Woodstock manufacturers see growth, make adjustments due to COVID-19 pandemic

Laveta Brigham

A pair of Woodstock manufacturers, Flocon and Thumbies, are seeing demands for their very different products rise substantially due to the COVID-19 pandemic, forcing the businesses to make changes to meet their customers’ needs. For Flocon, which produces fluid applicator and dispensing systems that include fine mist sprayers and lotion […]

A pair of Woodstock manufacturers, Flocon and Thumbies, are seeing demands for their very different products rise substantially due to the COVID-19 pandemic, forcing the businesses to make changes to meet their customers’ needs.

For Flocon, which produces fluid applicator and dispensing systems that include fine mist sprayers and lotion pumps that are used for hand sanitizer and disinfectant, the heightened global need for such cleaning products has required the company to make big switches.

Company leaders were originally planning on using a 57,000-square-foot space on its Woodstock property that was brought online last year for pilot production and research and development purposes. But that idea was scrapped by the viral outbreak and Flocon clients ordering more and more of the components used in the sanitizer and disinfectant containers.

Its sanitizer and disinfectant dispenser business is up about five-fold, Vice President Stephan Ballot said.

The company has also had to speed up the deployment of a new trigger sprayer, initially planned 2021, used to sanitize and disinfect U.S. military bases and Department of Veterans Affairs hospitals, Flocon spokesman Chris Mordi said.

“Because of COVID-19 and the demand for fine mist sprayers that dispense hand sanitizers, we had to turn the pilot plant into a fine mist sprayer manufacturing plant. It is making parts for the sprayers 19 hours a day, and we are working to expand that to 24 hours a day. That also means we’ve had to add a shift and hire workers,” Mordi said in an email.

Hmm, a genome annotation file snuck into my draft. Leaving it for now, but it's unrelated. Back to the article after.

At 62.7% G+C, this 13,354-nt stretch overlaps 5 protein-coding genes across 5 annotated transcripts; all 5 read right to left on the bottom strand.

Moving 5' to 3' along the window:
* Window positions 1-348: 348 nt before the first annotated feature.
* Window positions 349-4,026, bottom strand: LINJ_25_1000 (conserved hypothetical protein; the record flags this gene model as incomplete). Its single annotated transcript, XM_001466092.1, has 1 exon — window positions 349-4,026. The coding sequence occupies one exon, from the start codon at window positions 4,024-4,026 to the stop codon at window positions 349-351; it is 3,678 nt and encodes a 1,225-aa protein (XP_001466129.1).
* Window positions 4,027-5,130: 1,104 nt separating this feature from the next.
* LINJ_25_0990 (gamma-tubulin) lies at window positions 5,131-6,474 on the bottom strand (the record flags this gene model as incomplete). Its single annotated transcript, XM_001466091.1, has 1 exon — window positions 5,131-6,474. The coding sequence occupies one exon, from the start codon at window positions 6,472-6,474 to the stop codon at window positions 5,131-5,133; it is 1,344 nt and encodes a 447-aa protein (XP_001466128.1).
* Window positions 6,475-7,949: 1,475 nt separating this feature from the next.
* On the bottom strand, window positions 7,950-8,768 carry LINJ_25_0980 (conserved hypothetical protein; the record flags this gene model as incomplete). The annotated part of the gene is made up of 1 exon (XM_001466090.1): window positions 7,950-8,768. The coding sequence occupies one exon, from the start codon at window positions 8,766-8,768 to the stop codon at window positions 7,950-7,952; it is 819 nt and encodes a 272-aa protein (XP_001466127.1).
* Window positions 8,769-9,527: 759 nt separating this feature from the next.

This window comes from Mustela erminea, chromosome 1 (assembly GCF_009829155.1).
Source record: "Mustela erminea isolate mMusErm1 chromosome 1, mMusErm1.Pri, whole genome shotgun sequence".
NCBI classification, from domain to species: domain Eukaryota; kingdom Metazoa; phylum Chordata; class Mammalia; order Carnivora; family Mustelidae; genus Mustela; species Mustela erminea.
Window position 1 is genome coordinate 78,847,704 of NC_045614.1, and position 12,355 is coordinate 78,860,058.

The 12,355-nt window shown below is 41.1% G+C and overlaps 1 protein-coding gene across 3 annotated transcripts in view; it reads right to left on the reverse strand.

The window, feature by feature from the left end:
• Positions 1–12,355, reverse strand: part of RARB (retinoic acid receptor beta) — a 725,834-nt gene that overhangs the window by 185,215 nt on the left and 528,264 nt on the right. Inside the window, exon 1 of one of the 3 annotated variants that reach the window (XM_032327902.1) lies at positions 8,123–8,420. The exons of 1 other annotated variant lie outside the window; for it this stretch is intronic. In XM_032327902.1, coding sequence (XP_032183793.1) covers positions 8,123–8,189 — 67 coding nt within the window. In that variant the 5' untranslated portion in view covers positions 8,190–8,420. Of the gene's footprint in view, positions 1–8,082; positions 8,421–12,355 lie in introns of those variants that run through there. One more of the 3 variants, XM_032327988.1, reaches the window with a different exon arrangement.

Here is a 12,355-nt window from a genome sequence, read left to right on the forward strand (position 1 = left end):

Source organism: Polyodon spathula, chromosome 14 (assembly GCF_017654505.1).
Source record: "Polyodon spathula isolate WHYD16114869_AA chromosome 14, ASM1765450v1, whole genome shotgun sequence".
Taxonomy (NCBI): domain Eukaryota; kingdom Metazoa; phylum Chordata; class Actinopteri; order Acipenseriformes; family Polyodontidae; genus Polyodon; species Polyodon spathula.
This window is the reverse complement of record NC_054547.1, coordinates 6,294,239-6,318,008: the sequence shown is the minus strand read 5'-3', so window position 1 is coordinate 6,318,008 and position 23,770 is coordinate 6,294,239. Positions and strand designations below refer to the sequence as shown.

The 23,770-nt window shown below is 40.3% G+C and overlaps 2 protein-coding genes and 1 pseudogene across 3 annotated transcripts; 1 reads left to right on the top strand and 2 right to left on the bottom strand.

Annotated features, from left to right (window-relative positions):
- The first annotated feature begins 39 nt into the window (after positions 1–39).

Adding staff during the pandemic has been difficult, though, Mordi said, as many fewer applicants have responded to postings with the company.

At the same time, however, other aspects of Flocon’s business are down, including the production of applicators of chemicals used on aircraft, Ballot said. That business has decreased by about 95% as air travel has greatly decreased during the pandemic.

“We’ve gone through a significant retooling,” Ballot said. “We’ve added new equipment. We’ve added quite a bit to our working capital requirements to service this.”

To help smooth the Flocon transition into focusing on the booming parts of its business that go into the products needed to combat the pandemic’s spread, it invested more than $1 million into facility changes carried out by McHenry County-based contractors, Ballot said.

The shift has required all hands on deck when it comes to manufacturing workers.

“We’ve taken staff that are in multiple different areas of the company and different functions, from office, from accounting, from marketing, and multiple other teams, and we’ve been working with them to help augment the manufacturing team,” Ballot said.

Thumbies – a Woodstock-based producer of memorial jewelry that feature human fingerprints of a loved one who has died on them – has also experienced sales growth during the pandemic, its leaders said.

With restrictions on large gatherings due to the virus causing some families to decide against holding traditional funerals, the Thumbies memorial jewelry pieces have been a way to allow a decedent’s survivors to celebrate and fondly remember the deceased, they said.

Thumbies this month started a new partnership with Bass-Mollett Publishers, which provides a range of products to funeral directors, and will expand the Woodstock-based jewelry maker’s reach into six times more funeral homes than before the partnership.

“More people started to move toward a cremation celebration than a traditional funeral when the pandemic started kicking in. We were figuring out how to adapt to it. These celebrations are still important,” said Wayne Read, president of Thumbies. “Thumbies, they’re tangible, they’re something you can touch, something you can carry with you beyond that day or week event of the funeral.”

Plus, the partnership is mutually beneficial as it gives funeral industry workers another option to maintain sales with much of their business made less viable by the slowdown of funeral services during the outbreak, Read said.

“Our goal is to be a complete resource for funeral directors,” John Flowers, CEO of Bass-Mollett Publishers, said in a news release. “Working directly with the team at Thumbies will allow us to provide another important service to our partners, the directors who are helping families in their time of need, as they begin the healing process.”

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